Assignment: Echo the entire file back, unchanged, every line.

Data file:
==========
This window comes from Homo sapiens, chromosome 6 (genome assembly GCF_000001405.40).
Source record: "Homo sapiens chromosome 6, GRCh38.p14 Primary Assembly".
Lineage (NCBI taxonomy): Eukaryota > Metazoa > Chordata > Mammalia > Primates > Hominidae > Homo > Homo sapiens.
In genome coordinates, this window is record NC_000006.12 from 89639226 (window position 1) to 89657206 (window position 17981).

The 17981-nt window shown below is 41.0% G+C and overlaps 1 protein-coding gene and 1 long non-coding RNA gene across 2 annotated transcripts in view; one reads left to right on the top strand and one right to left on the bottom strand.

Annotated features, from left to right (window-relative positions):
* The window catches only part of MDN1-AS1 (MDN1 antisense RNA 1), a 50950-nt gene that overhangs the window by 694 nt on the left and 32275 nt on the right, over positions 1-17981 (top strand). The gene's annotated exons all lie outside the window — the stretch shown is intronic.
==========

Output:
This window comes from Homo sapiens, chromosome 6 (genome assembly GCF_000001405.40).
Source record: "Homo sapiens chromosome 6, GRCh38.p14 Primary Assembly".
Lineage (NCBI taxonomy): Eukaryota > Metazoa > Chordata > Mammalia > Primates > Hominidae > Homo > Homo sapiens.
In genome coordinates, this window is record NC_000006.12 from 89639226 (window position 1) to 89657206 (window position 17981).

The 17981-nt window shown below is 41.0% G+C and overlaps 1 protein-coding gene and 1 long non-coding RNA gene across 2 annotated transcripts in view; one reads left to right on the top strand and one right to left on the bottom strand.

Annotated features, from left to right (window-relative positions):
* The window catches only part of MDN1-AS1 (MDN1 antisense RNA 1), a 50950-nt gene that overhangs the window by 694 nt on the left and 32275 nt on the right, over positions 1-17981 (top strand). The gene's annotated exons all lie outside the window — the stretch shown is intronic.